Submitted by Maria.Kapsalaki on Wed, 06/18/2014 - 11:39
In a previous study, a whole room IAQ model consisting of multi-phase emission/sorption model for wall materials and room volume mass balance model catering for practical ventilation schemes was developed. The interactions between volatile organic compounds (VOCs) and building materials composing different building components can thus be modeled based on fundamental mass transfer theories. In the present study, the effects of various ventilation strategies and outdoor source on the indoor gas phase VOC concentration are investigated by simulating different building scenarios.
A physically based diffusion model is used to evaluate the sink effect of diffusion-controlled indoor materials and to predict the transient contaminant concentration in indoor air in response to several time-varying contaminant sources. For simplicity, it is assumed that the predominant indoor material is a homogeneous slab, initially free of contaminant, and that the air within the room is well mixed.
This paper presents the experimental results of utilizing Electro-Osmotic Pulsing Technology toreduce the diffusion of radon soil gas through a concrete slab. A laboratory system with state-of-theartinstrumentation has been used to measure the diffusion coefficient of radon soil gas through 30.5cm diameter, 10.2 cm thick standard composition concrete samples (w/c = 0.5 and cement:sand:gravel= 1:2:4). Within these concrete samples, a triple titanium anode configuration is embedded while anexternal copper rod is used as the cathode.
This paper presents the experimental results of utilizing a flexible thin-film membrane as a passivebarrier to radon gas diffusion. Nine commercially available membranes of various compositions andthicknesses were evaluated as retardant to radon gas diffusion. The radon gas concentration ratiosacross the thin-film membranes alone and in combination with an adjacent concrete sample (effectivediffusion coefficient) were measured in a laboratory system with state-of-the-art instrumentation.
Numerical modelling is a powerful tool for studies of soil gas and radon-222 entry into houses. It isthe purpose of this paper to review some main techniques and results. In the past, modelling hasfocused on Darcy flow of soil gas (driven by indoor-outdoor pressure differences) and combineddiffusive and advective transport of radon. Models of different complexity have been used. Thesimpler ones are finite-difference models with one or two spatial dimensions. The more complexmodels allow for full 3D and time dependency.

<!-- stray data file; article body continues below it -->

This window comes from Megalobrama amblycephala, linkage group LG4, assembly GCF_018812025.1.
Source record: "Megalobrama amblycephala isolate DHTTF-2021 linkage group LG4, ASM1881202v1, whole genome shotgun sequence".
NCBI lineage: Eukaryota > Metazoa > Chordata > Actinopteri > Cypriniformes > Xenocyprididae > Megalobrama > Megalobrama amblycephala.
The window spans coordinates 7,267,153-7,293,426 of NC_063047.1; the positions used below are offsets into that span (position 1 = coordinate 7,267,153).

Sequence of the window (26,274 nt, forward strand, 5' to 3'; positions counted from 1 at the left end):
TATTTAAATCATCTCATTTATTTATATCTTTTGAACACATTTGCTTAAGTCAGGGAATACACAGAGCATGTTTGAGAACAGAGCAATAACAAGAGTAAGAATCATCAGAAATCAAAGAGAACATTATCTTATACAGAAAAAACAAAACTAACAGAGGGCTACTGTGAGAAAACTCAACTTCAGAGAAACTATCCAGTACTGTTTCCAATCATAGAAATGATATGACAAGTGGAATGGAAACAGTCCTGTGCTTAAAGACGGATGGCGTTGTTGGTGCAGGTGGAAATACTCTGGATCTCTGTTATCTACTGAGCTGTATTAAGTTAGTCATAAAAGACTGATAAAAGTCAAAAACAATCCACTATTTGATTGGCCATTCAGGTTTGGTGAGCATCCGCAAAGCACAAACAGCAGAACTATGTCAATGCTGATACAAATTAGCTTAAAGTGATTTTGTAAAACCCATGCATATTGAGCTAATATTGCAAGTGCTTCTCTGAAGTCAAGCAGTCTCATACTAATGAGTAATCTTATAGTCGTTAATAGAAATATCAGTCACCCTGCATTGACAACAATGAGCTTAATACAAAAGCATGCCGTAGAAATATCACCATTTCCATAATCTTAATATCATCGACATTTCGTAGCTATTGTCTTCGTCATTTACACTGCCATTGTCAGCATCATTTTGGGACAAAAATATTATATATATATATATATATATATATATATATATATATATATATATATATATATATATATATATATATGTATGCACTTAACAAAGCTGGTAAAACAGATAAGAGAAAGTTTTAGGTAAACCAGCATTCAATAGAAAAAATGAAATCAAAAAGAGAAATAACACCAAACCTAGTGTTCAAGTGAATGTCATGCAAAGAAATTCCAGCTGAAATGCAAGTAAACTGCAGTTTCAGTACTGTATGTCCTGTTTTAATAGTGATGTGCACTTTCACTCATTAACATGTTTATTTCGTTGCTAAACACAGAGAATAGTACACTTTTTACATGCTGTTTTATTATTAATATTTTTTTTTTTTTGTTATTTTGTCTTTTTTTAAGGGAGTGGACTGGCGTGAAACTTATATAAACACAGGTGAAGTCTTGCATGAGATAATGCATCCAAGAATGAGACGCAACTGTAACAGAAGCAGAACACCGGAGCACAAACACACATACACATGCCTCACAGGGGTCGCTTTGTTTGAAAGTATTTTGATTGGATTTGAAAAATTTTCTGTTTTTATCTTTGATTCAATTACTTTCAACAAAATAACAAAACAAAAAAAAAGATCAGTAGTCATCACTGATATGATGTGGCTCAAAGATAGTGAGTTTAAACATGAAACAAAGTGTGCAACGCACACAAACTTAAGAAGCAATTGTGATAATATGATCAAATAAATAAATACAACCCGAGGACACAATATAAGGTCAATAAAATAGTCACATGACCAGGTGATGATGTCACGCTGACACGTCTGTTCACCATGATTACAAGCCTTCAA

The effectiveness of various insulating materials for limiting radon entry into houses has beeninvestigated experimentally in 90 existing houses and in laboratory conditions. Each material hasbeen evaluated according to several aspects - placeability, durability, tear resistance and diffusionproperties. The results of the radon diffusion coefficients measurement in more than 80 insulatingmaterials are summarized. We have found out that great differences exist in diffusion properties,because the diffusion coefficient varries within four orders from 10-13 m2/s to 10-10 m2/s.
This study describes an approach for measuring and modeling diffusive and advective transport of radon through building materials. Goal of these measurements and model calculations is to improve our understanding concerning the factors influencing the transport of radon through building materials. To reach this goal, a number of experiments has to be conducted. These experiments, including measurements in a large cylinder for creating diffusive and advective transport of radon under controlled, dwelling-like conditions, are described here and the initial results are presented.
There is a currently growing interest in the effect of exposure to 222Rn, because it became recognised as an important “pollutant” factor of the environment. Possible lung cancer incidence due to exposure to environmental radon levels may thus account for
This paper reports experimental measurements on the diffusion of confluent jets thatform a wall jet. The experiments were carried out at a fixed air flow rate and fixed temperaturedifference between the supply and room air in the cooling mode. Based on these experiments, theresults presented show the behaviour of the wall confluent jet in the form of velocity profiles, thespreading ratio of jet on the wall, etc. The empirical equations derived are compared with othertypes of air jets, such as the free confluent jet, free plane wall jet, and free plane jet.
This paper deals with how to visibly render the thermal climate in the design and presentationtools used by different participants in the building process. The focus is on those ventilation/coolingsystems where cool air is supplied directly into the occupied zone and therefore have a potential ofgenerating a volume close to the device with poor comfort. This volume could be described as a spreading bubble. In the paper a practical procedure for rendering the spreading bubble is presented. This is achieved in a number of steps.